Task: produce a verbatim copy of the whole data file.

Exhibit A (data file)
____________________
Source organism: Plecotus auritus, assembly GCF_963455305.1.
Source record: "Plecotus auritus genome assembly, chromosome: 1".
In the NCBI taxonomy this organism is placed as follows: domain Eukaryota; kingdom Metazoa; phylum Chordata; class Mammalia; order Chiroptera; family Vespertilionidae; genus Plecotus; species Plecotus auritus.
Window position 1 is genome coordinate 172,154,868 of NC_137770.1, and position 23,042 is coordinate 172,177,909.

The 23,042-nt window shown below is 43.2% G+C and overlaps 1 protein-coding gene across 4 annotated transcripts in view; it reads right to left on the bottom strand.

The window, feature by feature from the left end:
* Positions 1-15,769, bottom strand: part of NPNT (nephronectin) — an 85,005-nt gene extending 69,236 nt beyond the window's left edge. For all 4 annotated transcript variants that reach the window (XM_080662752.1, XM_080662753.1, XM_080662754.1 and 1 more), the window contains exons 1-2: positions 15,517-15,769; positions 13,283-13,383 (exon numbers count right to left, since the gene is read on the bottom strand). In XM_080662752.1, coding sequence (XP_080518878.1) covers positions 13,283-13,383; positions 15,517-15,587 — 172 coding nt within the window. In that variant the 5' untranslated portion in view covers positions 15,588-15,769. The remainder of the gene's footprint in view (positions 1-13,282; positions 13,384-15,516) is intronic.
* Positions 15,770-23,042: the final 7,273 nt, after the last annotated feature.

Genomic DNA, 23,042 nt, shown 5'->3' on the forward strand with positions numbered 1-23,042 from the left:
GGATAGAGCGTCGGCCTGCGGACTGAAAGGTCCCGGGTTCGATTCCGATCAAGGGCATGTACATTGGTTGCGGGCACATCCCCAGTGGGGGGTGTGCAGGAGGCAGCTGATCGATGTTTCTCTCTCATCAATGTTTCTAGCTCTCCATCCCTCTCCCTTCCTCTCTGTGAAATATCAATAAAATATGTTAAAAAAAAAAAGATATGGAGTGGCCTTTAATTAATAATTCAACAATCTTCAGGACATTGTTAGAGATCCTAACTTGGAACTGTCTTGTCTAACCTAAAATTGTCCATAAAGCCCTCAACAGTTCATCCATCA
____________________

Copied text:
Source organism: Plecotus auritus, assembly GCF_963455305.1.
Source record: "Plecotus auritus genome assembly, chromosome: 1".
In the NCBI taxonomy this organism is placed as follows: domain Eukaryota; kingdom Metazoa; phylum Chordata; class Mammalia; order Chiroptera; family Vespertilionidae; genus Plecotus; species Plecotus auritus.
Window position 1 is genome coordinate 172,154,868 of NC_137770.1, and position 23,042 is coordinate 172,177,909.

The 23,042-nt window shown below is 43.2% G+C and overlaps 1 protein-coding gene across 4 annotated transcripts in view; it reads right to left on the bottom strand.

The window, feature by feature from the left end:
* Positions 1-15,769, bottom strand: part of NPNT (nephronectin) — an 85,005-nt gene extending 69,236 nt beyond the window's left edge. For all 4 annotated transcript variants that reach the window (XM_080662752.1, XM_080662753.1, XM_080662754.1 and 1 more), the window contains exons 1-2: positions 15,517-15,769; positions 13,283-13,383 (exon numbers count right to left, since the gene is read on the bottom strand). In XM_080662752.1, coding sequence (XP_080518878.1) covers positions 13,283-13,383; positions 15,517-15,587 — 172 coding nt within the window. In that variant the 5' untranslated portion in view covers positions 15,588-15,769. The remainder of the gene's footprint in view (positions 1-13,282; positions 13,384-15,516) is intronic.
* Positions 15,770-23,042: the final 7,273 nt, after the last annotated feature.

Genomic DNA, 23,042 nt, shown 5'->3' on the forward strand with positions numbered 1-23,042 from the left:
GGATAGAGCGTCGGCCTGCGGACTGAAAGGTCCCGGGTTCGATTCCGATCAAGGGCATGTACATTGGTTGCGGGCACATCCCCAGTGGGGGGTGTGCAGGAGGCAGCTGATCGATGTTTCTCTCTCATCAATGTTTCTAGCTCTCCATCCCTCTCCCTTCCTCTCTGTGAAATATCAATAAAATATGTTAAAAAAAAAAAGATATGGAGTGGCCTTTAATTAATAATTCAACAATCTTCAGGACATTGTTAGAGATCCTAACTTGGAACTGTCTTGTCTAACCTAAAATTGTCCATAAAGCCCTCAACAGTTCATCCATCA